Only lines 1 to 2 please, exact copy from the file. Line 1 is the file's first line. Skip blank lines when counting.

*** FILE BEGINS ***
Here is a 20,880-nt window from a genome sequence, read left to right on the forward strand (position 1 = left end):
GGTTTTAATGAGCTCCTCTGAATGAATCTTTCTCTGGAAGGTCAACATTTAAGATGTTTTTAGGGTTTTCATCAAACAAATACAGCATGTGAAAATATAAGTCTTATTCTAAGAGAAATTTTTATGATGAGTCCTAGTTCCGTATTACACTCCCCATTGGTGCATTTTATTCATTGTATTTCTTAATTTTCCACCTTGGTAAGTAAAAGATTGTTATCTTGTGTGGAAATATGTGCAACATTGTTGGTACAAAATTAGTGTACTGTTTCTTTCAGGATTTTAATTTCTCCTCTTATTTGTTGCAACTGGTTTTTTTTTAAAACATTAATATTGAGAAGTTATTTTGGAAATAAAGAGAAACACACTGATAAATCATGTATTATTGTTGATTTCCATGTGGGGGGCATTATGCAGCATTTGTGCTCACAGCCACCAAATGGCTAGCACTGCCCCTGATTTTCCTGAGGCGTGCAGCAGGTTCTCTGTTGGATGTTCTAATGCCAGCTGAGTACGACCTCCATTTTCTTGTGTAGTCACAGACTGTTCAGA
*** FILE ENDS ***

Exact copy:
Here is a 20,880-nt window from a genome sequence, read left to right on the forward strand (position 1 = left end):
GGTTTTAATGAGCTCCTCTGAATGAATCTTTCTCTGGAAGGTCAACATTTAAGATGTTTTTAGGGTTTTCATCAAACAAATACAGCATGTGAAAATATAAGTCTTATTCTAAGAGAAATTTTTATGATGAGTCCTAGTTCCGTATTACACTCCCCATTGGTGCATTTTATTCATTGTATTTCTTAATTTTCCACCTTGGTAAGTAAAAGATTGTTATCTTGTGTGGAAATATGTGCAACATTGTTGGTACAAAATTAGTGTACTGTTTCTTTCAGGATTTTAATTTCTCCTCTTATTTGTTGCAACTGGTTTTTTTTTAAAACATTAATATTGAGAAGTTATTTTGGAAATAAAGAGAAACACACTGATAAATCATGTATTATTGTTGATTTCCATGTGGGGGGCATTATGCAGCATTTGTGCTCACAGCCACCAAATGGCTAGCACTGCCCCTGATTTTCCTGAGGCGTGCAGCAGGTTCTCTGTTGGATGTTCTAATGCCAGCTGAGTACGACCTCCATTTTCTTGTGTAGTCACAGACTGTTCAGA